Who Is A Licensed Translator?
You’ve probably heard the term licensed translator thrown around before, but do you really know what this term means?
You might be surprised by the number of people who translate and interpret that aren’t actually licensed or certified to do so—but these individuals should not be confused with those who have passed an exam, earned certain credentials, and obtained licensure to practice their trade.
Let’s take a closer look at the concept of licensed translators and see how they differ from their non-licensure counterparts in translating documents from one language to the target language.
Just because you studied abroad doesn’t mean you qualify
It may surprise you, but not all students in language studies are eligible to become certified translators. To start the certification process, you have to apply and then take the certification examination.
On top of that, you need professional experience as well as official language fluency on both your original language and target language.
If you think you meet these requirements and are interested in taking the certification exam, find out if there are any courses offered near where you live by contacting your nearest translation agency or visit their website.
If you’re still uncertain about what it takes to become a certified translator, speak with one of our interpreters at American Translators Association – Certified Interpreters (ATA-CI).
They can help answer any questions you may have about the application process and whether or not you qualify for certification.
Translators translate text (sometimes video, music, web pages etc.)
The process of translation involves taking content from one language and translating it into another language. Translators, translators, interpreters, localization specialists, transcribers and other related professionals can do the translation work to a target language.
A person who performs this work is called a translator. To become a translator an individual has to complete specialized training in both the source and target languages, either through formal education or on-the-job experience.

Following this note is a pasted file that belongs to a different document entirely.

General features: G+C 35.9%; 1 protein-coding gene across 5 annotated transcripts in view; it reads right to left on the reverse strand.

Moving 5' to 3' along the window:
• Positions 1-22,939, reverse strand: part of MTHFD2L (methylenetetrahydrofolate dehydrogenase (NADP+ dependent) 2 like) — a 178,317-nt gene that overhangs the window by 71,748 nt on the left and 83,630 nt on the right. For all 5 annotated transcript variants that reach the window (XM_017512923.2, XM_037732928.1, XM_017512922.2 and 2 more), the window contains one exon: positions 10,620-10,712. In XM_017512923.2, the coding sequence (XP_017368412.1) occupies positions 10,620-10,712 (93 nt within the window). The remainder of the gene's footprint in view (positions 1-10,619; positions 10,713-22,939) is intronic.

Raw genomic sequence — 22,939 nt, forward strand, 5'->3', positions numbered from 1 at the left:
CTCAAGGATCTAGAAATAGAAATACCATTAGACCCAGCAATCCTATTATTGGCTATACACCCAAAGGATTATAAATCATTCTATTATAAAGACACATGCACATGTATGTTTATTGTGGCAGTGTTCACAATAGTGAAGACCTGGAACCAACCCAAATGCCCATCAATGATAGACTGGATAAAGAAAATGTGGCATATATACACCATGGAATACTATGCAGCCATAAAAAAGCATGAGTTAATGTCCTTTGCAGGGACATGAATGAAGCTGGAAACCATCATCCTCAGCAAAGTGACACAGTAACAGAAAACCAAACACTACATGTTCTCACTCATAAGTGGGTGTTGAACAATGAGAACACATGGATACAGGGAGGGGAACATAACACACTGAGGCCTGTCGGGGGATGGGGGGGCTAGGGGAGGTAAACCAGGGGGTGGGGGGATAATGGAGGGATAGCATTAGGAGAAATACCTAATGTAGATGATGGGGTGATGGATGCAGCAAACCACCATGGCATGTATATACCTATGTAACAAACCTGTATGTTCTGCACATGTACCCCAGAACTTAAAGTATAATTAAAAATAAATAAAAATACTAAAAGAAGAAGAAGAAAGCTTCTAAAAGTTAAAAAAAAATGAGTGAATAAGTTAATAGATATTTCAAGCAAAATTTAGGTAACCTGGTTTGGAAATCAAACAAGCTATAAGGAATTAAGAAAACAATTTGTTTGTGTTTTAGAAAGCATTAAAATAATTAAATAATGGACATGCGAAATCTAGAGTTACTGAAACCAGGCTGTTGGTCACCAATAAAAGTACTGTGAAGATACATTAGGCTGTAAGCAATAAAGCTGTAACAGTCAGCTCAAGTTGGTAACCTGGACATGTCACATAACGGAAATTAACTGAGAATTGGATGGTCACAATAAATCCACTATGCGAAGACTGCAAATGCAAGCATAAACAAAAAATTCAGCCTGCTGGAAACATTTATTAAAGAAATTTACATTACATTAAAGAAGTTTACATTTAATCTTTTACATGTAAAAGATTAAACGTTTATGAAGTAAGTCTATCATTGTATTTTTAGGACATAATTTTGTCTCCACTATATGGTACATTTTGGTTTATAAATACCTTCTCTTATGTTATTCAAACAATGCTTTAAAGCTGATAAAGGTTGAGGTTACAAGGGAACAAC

Many translators specialize in one field such as law or international trade. Certification status varies with each country and also per company within each country but ATA certified translators are widely recognized to have met industry standards for competence and reliability.
English translation certification may be required by your employer for certain jobs. Birth certificates and legal documents must always be translated by a qualified professional before being submitted to any government agency or organization that requires them in order to carry out their duties.
Some people use translation companies like Language Service Providers (LSP) because they provide multiple types of translation services under one roof.
Becoming a certified translator in the United States can be achieved by completing an accredited educational program and passing two exams given by the American Translators Association.
There are also certain qualifications to meet before enrolling in such programs, such as knowledge of the English language and translational equivalency.
There are no specific requirements to become a translator. Translators typically need at least two years of related experience. A degree in translation, linguistics, languages, or communications is helpful but not required.
The demand for translators outstrips the supply